Tidy desk, tidy mind. A saying that pops up time and time again and a hype that everyone seems to be jumping on. Just log onto Instagram and you’ll be met with thousands of minimalist white desks, IKEA pen pots and copper lamps, as well as before and after snaps of clutter free spaces.
Clutter has a way of weaning its way into our lives, in many forms. Whether it’s our workspaces, kitchen cupboards or that one drawer that won’t quite shut anymore because of all the random crap in it.
How vital is it, however, to stay on top of your belongings? Does it affect more than just our storage space? Can it, in fact, have a negative impact on our health? We decided to investigate.
What does clutter do to the brain?
When we’re presented with a messy desk, untidy gym or a chaotic work space, our brain’s stimuli compete for neural representation, according to research conducted by the Princeton Neuroscience Institute.
During the study, researchers used functional magnetic resonance imaging and other physiological measurement tools. This mapped the brain’s response to organized and disorganized stimuli and analyzed task performance. The conclusion? The more clutter there is in your eye line, the more easily you’ll be distracted. You also become less efficient at processing information.
With this in mind, it’s easy to assume that the solution to a lack of productivity is a quick tidy up, however, it’s more complicated than that.
Putting stuff off
Procrastination is that dark cloud that follows us around from time to time, affecting some more than others. It’s the little voice in our head that encourages us to take a break or leave our work until the last minute.
Although we like to think that we’re stronger than our urges, we might be procrastinating without thinking about it. Tidying a workspace, for example, can be seen as a form of procrastination, especially if you’re convincing yourself that you need to do it in order to be successful at the job at hand.
Take note of what you do before you start a task. Spending 20 minutes tidying your living room so you can do a workout might seem like a productive use of your time. But, could those 20 minutes have been spent on the workout itself? If the answer is yes, you may actually be delaying your goals.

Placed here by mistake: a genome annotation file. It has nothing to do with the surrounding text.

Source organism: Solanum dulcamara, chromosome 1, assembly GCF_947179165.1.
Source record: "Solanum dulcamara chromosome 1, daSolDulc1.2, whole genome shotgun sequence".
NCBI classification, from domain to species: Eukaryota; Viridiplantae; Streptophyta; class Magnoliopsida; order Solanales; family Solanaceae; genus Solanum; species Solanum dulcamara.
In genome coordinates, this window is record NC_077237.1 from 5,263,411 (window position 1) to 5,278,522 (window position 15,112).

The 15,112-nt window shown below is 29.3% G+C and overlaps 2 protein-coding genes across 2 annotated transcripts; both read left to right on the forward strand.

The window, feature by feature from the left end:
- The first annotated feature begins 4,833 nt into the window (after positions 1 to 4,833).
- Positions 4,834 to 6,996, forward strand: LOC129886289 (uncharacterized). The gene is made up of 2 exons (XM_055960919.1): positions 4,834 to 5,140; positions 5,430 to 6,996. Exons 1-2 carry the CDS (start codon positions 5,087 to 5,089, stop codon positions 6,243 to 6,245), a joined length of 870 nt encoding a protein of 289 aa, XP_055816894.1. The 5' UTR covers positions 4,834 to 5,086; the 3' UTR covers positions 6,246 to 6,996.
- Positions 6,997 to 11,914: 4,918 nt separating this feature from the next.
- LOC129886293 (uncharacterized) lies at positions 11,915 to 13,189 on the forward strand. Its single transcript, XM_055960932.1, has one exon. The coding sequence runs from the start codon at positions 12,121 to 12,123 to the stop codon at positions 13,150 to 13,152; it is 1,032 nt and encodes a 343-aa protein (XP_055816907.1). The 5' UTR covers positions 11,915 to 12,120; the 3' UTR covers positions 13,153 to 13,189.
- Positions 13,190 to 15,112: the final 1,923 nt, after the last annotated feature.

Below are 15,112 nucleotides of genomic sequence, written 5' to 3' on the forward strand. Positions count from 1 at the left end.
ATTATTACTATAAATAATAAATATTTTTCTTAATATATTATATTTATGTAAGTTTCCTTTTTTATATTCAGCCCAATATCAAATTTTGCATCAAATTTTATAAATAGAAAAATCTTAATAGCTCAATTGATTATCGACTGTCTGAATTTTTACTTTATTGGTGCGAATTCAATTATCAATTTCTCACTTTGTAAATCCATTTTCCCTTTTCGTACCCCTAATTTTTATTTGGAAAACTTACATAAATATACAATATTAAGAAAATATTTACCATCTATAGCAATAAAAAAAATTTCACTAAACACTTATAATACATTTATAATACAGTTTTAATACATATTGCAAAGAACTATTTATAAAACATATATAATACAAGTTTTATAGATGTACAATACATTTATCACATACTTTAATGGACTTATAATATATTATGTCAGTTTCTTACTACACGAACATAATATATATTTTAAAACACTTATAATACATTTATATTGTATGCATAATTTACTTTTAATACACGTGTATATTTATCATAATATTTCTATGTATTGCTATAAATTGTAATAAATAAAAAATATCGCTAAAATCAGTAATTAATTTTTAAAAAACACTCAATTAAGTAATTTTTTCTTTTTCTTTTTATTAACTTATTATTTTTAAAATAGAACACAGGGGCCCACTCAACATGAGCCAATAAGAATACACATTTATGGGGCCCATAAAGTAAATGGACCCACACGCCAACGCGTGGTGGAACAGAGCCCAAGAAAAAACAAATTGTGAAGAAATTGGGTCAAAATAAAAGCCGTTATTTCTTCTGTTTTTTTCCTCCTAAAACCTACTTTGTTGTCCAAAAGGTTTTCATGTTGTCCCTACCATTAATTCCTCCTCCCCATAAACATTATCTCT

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What about our health?
For some, the right amount of mess can help inspire them and put them in the mood to get to work. In fact, for many creatives, clutter is vital to creating art – in whatever medium. In general, however, clutter can have detrimental effects on our mood, productivity and overall health.
In the book, Life at Home in The Twenty-First Century, anthropologists, social scientists, and archaeologists found that there was a link between a plethora of household objects and a homeowners health. Interestingly, but not surprisingly, it was the women’s long term health that was affected, whereas men weren’t affected by the messy environment.
Why? Being surrounded by mess is essentially like having a constant to do list staring you in the face. These cluttered spaces can make us perpetually on edge and stressed. When we’re stressed or anxious, our cortisol levels rise and this can have negative consequences to our immune system, blood sugar levels, weight and cardiovascular health.
Can clutter make you put on weight?
While the idea that a messy desk can cause you to put on the pounds may seem farfetched, it might not be. In his book, Lose the Clutter, Lose the Weight, Peter Walsh, organizational expert, points to developing research that may conclude that weight and excess clutter are closely linked to each other.
Walsh explores the idea that anxiety and depression are both symptoms that can contribute to putting on weight and clutter which can result in heightened anxiety and depression, basically a vicious circle of mental health.
When we learn to organize our life – think meal plans and storage solutions – we create a better environment for ourselves to thrive in. For example, getting your herbs and spice rack in order is going to encourage you to cook from scratch. Whereas if you’re in a kitchen with no surface space and untidy cupboard, you’re more likely to reach for the takeaway leaflet.
According to a few studies, hoarders are more likely to be overweight and it might be your genetics to blame. The Journal of Abnormal Psychology found that a genetic variation in a gene sequence which substitutes valine for methionine can lead to a brain disorder responsible for hoarding and overeating.
Clearing out the clutter from your home can essentially help you declutter your mind. While a messy home may not directly impact your health, it can promote unhealthy habits and cause stress and anxiety which can result in ill health later down the line.
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